Endowed with the same temperament as Billy Carter and Roger Clinton but luckier in the sum of their allowances, President Bush and his clique came to power in Washington with little else in their well-groomed heads except the one big idea central to two generations of Republican speechmaking: that government is by definition a homeless shelter. Grover Norquist, president of Americans for Tax Reform and for the last twenty years a rabid voice of radical Republicanism, simplified the political science for the listeners of NPR's Morning Edition in May 2001: "I don't want to abolish government. I simply want to reduce it to the size where I can drag it into the bathroom and drown it in the bathtub." Just so, and with language added by Norquist's admiring friend and ally, Karl Rove, the Bush Administration speaks for the kind of people who assign no value even to the idea of government, find no use for such a thing as an American res publica. Why should they? What's to learn? Everybody who is anybody in Houston or Palm Beach knows that government is a trailer park for deadbeats who can't afford to hire their own servants, furnish their own police protection, hire cheap Chinese labor, pay their taxes in Bermuda. Government is worth owning for the same reasons that one might own a gambling casino or a brothel, a financially rewarding enterprise staffed with quick-witted pimps and can-do waiters. If government is undeserving of respect, worthless except as a means of money laundering, then why go to the trouble of hiring well-qualified people to collect the taxes and sit in the chairs? What needs to be done that can't be done by one's college roommate, tennis partner, brother-in-law, former secretary, personal lawyer, or golfing buddy!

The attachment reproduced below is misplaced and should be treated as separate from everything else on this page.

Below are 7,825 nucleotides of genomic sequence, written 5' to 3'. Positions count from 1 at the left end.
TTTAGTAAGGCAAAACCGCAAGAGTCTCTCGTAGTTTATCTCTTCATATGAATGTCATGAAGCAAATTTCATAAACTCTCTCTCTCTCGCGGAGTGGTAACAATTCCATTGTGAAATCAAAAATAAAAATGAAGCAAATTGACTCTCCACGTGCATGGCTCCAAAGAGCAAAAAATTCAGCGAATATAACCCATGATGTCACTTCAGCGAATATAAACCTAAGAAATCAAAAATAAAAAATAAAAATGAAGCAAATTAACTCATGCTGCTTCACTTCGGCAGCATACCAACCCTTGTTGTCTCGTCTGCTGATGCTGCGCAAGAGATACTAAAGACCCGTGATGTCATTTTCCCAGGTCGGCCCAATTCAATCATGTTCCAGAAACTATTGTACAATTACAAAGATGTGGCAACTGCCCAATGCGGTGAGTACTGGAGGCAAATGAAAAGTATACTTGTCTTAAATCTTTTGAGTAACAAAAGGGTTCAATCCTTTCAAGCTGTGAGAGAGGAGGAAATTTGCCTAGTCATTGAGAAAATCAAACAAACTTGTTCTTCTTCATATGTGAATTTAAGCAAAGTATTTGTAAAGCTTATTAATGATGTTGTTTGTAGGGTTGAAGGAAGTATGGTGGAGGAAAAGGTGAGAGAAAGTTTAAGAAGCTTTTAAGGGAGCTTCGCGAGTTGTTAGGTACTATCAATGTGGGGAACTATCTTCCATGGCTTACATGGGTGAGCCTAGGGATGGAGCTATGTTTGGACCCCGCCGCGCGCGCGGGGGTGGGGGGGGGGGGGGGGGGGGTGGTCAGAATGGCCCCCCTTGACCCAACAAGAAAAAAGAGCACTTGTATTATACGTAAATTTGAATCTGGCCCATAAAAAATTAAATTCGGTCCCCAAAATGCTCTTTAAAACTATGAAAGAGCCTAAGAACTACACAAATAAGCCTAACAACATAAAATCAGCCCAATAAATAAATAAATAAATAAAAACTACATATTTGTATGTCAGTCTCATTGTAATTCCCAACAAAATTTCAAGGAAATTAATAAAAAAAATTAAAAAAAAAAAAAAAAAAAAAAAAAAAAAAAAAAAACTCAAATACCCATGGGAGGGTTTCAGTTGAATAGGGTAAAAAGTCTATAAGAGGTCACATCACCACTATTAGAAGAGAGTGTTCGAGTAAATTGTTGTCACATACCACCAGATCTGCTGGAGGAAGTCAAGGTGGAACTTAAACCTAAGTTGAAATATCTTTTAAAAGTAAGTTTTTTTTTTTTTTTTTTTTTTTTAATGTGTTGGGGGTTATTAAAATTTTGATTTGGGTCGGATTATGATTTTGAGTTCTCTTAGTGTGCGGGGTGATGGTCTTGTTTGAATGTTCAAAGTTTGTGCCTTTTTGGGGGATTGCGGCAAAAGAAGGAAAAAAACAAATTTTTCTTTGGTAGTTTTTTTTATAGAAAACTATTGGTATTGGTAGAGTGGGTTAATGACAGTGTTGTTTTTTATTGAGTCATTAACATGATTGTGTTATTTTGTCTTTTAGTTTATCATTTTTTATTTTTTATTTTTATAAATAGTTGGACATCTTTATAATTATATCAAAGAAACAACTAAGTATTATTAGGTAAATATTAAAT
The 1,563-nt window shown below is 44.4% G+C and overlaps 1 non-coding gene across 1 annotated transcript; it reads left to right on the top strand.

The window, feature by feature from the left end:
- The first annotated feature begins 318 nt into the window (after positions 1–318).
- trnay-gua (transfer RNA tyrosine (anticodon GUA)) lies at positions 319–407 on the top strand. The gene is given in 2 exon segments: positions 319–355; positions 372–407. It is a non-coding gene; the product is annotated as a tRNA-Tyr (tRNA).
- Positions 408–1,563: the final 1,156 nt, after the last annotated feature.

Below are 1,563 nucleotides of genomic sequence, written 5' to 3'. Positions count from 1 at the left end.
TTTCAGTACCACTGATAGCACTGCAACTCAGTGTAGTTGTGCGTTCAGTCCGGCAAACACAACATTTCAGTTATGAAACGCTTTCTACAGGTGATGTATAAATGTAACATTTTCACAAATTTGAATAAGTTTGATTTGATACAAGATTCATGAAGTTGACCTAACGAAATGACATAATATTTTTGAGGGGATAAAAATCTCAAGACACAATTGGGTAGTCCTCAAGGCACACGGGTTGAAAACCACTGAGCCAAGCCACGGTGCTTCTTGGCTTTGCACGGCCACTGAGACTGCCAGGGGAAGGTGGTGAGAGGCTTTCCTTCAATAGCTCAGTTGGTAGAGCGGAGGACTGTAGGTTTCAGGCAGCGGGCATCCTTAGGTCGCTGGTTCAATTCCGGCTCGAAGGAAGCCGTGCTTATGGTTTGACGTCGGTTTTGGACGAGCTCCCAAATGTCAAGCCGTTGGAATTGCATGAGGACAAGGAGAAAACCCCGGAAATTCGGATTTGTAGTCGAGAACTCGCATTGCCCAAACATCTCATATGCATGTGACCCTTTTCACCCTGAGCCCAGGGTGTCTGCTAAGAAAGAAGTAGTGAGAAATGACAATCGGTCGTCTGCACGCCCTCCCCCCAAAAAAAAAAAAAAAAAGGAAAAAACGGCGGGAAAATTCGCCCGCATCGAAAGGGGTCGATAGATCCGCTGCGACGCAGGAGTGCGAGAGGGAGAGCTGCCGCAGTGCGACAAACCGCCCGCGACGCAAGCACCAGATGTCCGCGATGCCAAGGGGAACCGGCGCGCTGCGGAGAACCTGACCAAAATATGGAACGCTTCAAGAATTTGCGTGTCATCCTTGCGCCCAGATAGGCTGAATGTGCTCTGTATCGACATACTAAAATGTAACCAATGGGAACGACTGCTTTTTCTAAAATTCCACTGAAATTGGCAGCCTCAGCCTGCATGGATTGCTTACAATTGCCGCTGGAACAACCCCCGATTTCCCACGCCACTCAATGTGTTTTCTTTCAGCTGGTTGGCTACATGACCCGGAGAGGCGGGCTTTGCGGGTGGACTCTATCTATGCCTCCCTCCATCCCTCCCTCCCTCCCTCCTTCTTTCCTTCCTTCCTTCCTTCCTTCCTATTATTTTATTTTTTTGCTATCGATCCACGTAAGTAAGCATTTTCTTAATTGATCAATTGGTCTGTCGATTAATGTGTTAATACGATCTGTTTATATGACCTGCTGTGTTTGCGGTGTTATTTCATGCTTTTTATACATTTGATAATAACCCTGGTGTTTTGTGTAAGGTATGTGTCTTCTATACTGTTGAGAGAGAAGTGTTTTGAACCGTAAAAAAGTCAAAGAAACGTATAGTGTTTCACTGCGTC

Adults spoil the fun. They remind the young heirs that government is a matter of long-term maintenance, a learning how to see, know, and care for other people. The lesson follows from the recognition that the national security doesn't consist in a handsome collection of military uniforms but in the health, well-being, and intelligence of a democratic citizenry. The jeunesse doree don't stoop to maintenance; they find it tedious and boring, not glamorous, apt to take time away from thinking about one's hair. Adults also give offense by not picking up on the importance of teenage loyalties (in the club or out, with us or against us); also by reason of their sometimes trying to tell the truth, which in the Bush Administration is a cause for summary dismissal - former Secretary of the Treasury Paul O'Neill cashiered for having had the effrontery to inform Mr Bush that money doesn't grow on trees, General Eric K Shinseki, former chief of staff of the US Army, promptly retired because he told Secretary of Defense Donald Rumsfeld that his video-game war in Iraq would require the participation of several hundred thousand American troops, Bunnatine Greenhouse, competition advocate for the US Army Corp of Engineers, reduced in rank for saying that the KBR oil swindle in Iraq was "the most blatant improper contract abuse I have witnessed in the course of my professional career".